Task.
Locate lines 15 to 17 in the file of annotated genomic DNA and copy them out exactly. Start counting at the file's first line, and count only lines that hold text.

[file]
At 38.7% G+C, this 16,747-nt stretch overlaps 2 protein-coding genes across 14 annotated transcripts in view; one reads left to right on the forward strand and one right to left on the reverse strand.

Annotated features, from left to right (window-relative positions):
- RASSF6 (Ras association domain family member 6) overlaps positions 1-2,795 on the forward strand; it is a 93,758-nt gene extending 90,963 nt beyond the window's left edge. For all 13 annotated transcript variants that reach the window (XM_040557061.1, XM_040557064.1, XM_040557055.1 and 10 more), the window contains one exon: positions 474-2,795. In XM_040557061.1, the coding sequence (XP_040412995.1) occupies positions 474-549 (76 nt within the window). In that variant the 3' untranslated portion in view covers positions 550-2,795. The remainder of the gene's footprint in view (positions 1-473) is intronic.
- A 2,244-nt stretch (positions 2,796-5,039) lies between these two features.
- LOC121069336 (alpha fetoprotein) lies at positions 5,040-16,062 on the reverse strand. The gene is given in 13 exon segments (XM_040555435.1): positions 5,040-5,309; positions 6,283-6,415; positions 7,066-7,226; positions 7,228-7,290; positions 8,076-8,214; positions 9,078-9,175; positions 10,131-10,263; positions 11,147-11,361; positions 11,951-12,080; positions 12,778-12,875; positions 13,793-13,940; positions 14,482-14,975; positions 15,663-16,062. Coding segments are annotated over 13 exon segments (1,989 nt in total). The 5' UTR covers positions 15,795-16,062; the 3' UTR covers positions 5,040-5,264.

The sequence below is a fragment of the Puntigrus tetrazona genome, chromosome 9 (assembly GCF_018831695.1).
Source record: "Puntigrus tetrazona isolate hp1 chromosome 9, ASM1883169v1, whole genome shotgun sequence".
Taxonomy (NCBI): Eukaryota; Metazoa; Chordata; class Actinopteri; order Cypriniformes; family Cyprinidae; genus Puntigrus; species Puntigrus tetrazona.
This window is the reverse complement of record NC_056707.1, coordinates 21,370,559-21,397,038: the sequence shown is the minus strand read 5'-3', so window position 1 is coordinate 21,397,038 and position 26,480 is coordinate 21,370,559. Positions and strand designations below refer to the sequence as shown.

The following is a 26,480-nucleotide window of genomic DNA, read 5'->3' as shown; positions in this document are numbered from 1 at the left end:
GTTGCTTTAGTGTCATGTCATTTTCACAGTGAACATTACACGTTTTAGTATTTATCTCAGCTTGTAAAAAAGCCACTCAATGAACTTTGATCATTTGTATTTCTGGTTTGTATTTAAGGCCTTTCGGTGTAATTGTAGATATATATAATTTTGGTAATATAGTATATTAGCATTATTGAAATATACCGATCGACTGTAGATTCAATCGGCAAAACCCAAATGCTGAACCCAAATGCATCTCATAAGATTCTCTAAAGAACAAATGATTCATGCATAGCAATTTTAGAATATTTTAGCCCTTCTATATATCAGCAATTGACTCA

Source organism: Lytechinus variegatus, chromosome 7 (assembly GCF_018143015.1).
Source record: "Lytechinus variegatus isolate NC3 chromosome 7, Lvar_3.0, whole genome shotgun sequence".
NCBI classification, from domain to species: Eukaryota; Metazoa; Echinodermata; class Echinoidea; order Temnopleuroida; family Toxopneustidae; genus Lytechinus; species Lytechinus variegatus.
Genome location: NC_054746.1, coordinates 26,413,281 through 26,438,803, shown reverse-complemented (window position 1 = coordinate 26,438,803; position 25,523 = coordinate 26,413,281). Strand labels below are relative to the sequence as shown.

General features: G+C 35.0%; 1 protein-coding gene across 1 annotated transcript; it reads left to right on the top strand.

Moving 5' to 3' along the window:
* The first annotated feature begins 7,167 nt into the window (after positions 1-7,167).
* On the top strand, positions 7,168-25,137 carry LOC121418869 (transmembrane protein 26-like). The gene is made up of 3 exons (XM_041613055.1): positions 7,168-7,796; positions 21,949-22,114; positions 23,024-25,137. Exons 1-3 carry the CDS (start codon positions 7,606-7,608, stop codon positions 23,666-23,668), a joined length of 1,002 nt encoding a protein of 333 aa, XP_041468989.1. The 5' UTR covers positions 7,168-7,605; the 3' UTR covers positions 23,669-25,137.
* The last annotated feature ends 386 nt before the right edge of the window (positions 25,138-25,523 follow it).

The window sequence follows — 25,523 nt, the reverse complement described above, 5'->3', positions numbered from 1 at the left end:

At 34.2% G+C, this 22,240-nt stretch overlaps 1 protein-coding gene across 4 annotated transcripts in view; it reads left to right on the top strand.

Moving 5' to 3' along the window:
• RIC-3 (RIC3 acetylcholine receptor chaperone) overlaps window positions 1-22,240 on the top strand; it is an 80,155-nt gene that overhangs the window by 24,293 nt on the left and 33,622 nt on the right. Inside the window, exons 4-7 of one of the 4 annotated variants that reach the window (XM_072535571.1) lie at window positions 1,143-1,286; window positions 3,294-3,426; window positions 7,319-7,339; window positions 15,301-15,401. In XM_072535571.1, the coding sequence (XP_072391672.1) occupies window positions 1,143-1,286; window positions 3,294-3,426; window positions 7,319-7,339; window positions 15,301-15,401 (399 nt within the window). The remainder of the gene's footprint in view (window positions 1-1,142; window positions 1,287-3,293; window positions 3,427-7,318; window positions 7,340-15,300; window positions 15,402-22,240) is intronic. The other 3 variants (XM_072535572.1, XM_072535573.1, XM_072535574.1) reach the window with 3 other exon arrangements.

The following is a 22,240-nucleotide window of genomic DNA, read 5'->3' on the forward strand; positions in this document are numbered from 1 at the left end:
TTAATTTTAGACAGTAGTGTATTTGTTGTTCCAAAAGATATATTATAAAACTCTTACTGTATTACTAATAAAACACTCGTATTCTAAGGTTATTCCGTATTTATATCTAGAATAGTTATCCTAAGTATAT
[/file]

Genome location: NC_054746.1, coordinates 26,413,281 through 26,438,803, shown reverse-complemented (window position 1 = coordinate 26,438,803; position 25,523 = coordinate 26,413,281). Strand labels below are relative to the sequence as shown.

General features: G+C 35.0%; 1 protein-coding gene across 1 annotated transcript; it reads left to right on the top strand.

Moving 5' to 3' along the window: